So the value of a thing (the exchangeable value not the use-value) comes from the amount of labor which it represents in an exchange with another product of labor.
Wrong!!! The value of a thing comes from the demand for it. A laborer who produces great buggy whips hasn't created value in an automotive economy. The decisions to produce certain products, or to market them certain ways, or to retool and follow a new type of manufacturing process are management decisions that are far more decisive to the value of a product than the laborer on the assembly line. You're still following a nineteenth century model of manufacturing, in a 21st century economy.


So where does profit come from? It comes from a worker being compensated for less than the value of his labor, so that when the product is sold on the market, the surplus labor (labor that isn't being paid to the worker) is taken by the capitalist. The worker, in producing the good, produces his own labor value worth of product, but he is not compensated for all of it, if he was, there would be no profit and thus no capitalist class. This is why the capitalist mode of production is inherently exploitative, and the more complex antagonisms that develop within a society are rooted in this primary antagonism.
Wrong again. Profit doesn't come from a worker being paid less than the value of his labor, because the value of his labor is what he had agreed to take in return for it. His labor is one fraction of the costs of a given product, and a factor in the final price set for it, but to claim that profit comes from exploiting labor is absurdly simplistic. Profit comes from the demand for a product exceeding the supply.


However, if the workers collectively owned the business, then every worker would have a stake in the success or failure of the business. There are ways to structure collective ownership that are not SOVIET GULAGS. There could still be higher-paid employees such as managers or skiled workers but your criticisms are only valid if you first presuppose the capitalist mode of production as a given. Of course there's no way out of the problem if you don't recognize the source of the problem.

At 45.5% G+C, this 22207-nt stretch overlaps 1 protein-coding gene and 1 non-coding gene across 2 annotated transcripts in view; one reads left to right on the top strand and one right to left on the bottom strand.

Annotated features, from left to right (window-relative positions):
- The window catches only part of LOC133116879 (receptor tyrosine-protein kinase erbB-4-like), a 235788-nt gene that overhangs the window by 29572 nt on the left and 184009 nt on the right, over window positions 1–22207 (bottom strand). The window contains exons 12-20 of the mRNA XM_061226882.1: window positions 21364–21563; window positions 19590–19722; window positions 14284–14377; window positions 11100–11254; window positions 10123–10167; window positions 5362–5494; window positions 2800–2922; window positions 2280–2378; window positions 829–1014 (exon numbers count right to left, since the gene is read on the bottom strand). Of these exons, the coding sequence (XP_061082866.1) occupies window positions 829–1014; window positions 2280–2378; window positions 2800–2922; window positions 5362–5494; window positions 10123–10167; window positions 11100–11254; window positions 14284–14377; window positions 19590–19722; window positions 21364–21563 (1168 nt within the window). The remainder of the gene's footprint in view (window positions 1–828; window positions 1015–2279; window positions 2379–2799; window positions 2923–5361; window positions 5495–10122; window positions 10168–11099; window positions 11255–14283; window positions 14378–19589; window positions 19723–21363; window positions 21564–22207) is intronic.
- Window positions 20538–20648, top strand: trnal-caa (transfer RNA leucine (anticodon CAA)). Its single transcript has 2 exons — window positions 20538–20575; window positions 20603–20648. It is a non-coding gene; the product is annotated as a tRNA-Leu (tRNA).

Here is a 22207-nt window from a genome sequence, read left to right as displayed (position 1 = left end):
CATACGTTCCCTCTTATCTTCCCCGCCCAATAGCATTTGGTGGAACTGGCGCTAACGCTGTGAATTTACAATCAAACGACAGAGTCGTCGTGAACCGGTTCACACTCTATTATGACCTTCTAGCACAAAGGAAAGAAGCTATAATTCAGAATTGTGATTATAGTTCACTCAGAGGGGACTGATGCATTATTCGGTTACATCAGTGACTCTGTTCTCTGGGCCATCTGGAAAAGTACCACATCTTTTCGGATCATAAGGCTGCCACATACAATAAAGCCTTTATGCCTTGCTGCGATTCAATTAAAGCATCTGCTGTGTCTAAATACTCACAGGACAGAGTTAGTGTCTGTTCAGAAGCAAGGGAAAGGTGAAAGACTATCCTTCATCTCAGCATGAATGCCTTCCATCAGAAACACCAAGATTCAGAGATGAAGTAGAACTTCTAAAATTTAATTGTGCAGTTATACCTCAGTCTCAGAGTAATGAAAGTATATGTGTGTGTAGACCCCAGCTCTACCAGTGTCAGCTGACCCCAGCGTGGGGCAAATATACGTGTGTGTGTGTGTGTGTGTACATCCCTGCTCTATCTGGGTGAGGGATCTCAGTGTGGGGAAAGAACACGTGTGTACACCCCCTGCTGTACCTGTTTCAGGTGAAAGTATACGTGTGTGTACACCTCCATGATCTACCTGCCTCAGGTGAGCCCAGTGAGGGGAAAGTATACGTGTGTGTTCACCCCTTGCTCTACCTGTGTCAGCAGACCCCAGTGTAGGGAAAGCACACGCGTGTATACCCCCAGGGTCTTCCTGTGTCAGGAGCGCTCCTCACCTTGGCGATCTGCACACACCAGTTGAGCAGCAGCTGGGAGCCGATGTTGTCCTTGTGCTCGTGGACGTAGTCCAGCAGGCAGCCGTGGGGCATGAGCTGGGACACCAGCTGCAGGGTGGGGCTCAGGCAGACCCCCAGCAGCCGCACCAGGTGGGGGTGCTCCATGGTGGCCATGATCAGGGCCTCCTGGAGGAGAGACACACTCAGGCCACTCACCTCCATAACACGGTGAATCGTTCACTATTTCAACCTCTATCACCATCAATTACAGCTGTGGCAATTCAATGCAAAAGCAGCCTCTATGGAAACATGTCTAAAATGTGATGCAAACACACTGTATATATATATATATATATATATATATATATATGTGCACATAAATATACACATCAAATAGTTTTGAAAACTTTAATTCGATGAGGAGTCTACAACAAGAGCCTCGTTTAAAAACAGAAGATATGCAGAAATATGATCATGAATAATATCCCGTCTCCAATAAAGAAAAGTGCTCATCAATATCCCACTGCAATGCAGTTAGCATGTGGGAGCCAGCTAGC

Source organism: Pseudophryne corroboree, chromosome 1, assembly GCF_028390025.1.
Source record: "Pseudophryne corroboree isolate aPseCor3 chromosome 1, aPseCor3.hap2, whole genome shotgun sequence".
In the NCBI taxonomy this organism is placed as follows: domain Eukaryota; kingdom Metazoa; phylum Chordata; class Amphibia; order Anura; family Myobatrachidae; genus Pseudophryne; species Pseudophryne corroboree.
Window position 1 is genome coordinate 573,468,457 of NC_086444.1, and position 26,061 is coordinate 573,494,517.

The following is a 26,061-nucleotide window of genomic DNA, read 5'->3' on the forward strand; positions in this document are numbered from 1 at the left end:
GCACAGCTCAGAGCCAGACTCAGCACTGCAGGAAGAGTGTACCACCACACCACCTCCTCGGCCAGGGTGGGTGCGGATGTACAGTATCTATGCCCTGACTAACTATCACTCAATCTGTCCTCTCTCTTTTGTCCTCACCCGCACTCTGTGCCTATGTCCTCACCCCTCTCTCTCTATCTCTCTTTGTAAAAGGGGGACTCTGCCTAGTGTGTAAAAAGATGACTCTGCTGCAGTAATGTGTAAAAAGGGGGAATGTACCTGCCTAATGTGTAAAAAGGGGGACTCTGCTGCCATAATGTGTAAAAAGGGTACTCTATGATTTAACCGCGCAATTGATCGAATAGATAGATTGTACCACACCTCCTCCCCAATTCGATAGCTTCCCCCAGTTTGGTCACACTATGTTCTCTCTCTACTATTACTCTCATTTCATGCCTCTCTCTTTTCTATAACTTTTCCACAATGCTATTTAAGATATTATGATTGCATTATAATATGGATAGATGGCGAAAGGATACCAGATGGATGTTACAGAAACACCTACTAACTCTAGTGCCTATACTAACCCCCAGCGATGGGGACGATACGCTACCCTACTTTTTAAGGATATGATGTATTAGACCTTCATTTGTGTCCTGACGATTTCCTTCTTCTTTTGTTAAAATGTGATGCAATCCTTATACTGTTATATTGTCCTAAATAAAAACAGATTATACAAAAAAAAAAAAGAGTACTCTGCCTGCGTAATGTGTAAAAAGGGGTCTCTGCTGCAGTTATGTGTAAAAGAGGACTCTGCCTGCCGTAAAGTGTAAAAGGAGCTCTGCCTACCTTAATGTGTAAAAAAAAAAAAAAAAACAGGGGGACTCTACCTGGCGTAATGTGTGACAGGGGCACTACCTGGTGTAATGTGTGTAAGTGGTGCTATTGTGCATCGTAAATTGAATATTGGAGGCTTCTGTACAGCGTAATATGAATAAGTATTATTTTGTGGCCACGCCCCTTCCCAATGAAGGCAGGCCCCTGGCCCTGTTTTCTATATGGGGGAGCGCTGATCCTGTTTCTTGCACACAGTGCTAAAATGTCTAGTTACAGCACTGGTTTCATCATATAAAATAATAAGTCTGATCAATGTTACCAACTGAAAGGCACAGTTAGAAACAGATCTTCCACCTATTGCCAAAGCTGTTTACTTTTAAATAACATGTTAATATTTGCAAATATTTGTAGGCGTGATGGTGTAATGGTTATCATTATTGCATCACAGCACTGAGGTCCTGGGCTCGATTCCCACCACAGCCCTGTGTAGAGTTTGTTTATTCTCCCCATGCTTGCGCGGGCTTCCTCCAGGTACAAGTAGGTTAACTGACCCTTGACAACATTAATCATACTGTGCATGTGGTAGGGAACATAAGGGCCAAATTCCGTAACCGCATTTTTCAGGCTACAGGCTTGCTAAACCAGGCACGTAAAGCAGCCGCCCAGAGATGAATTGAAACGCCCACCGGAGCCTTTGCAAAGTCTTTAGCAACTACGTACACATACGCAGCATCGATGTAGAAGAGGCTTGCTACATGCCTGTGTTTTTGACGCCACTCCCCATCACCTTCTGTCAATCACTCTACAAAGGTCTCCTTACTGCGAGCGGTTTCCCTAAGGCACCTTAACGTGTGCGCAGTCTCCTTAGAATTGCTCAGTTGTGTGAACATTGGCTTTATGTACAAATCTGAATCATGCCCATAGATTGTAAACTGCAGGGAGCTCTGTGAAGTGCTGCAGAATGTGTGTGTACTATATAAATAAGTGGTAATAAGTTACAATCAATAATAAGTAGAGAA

But capitalist models allow for collective ownership through stock distribution. In fact, just about every publicly traded company in history has offered stock to its employees in one way or another. But, the kind of collective ownership that you are espousing lacks one critical factor, which is that sometimes, companies must gain more cash than they have on hand in order to expand or retool. When that happens, they can issue or split stock in order to make ownership more attractive, or issue bonds (a means of borrowing). In the former case, a company owned solely by employees that refused to expand ownership beyond its immediate circle would never be able to expand or innovate, because of the limited pool of funds available to it. In the latter case, nobody will lend money to a company without expecting a return on their investment. The lending of money for interest is the basic building block of any functioning economic system, and those systems that bar it inevitably stagnate.

In short, Wei, you are wrong, again, and your prescriptions will lead to economic failure and decline. The stagnation of the British economy in the 1970s is a prime example of what this economic model will look like, at best, until the outflux of productive people forces a government to either back off of the failing model, as Britain did in the 80s, or it imposes harsher and harsher controls, as we are now seeing in Venezuela. Eventually, it really does come down to a choice between economic freedom and the gulags.

malloc
02-25-2011, 03:55 PM
Even organizations that are not directly funded or run by the corporate elite still function to serve them.

What kind of leap of logic brought you to this conclusion. Wouldn't a teacher's union be an organization that isn't directly funded funded or run by 'corporate elite'? Do they exist to 'serve' the corporate elite? Pipe down on the B.S., you are just confusing yourself. Organizations exist to serve the function of the organization, if that function happens to coincide with the interest of some 'corporate elite' then so be it, but if you think organizations are controlled by some shadow government corporate elite mind control overlords, you need prescription grade help.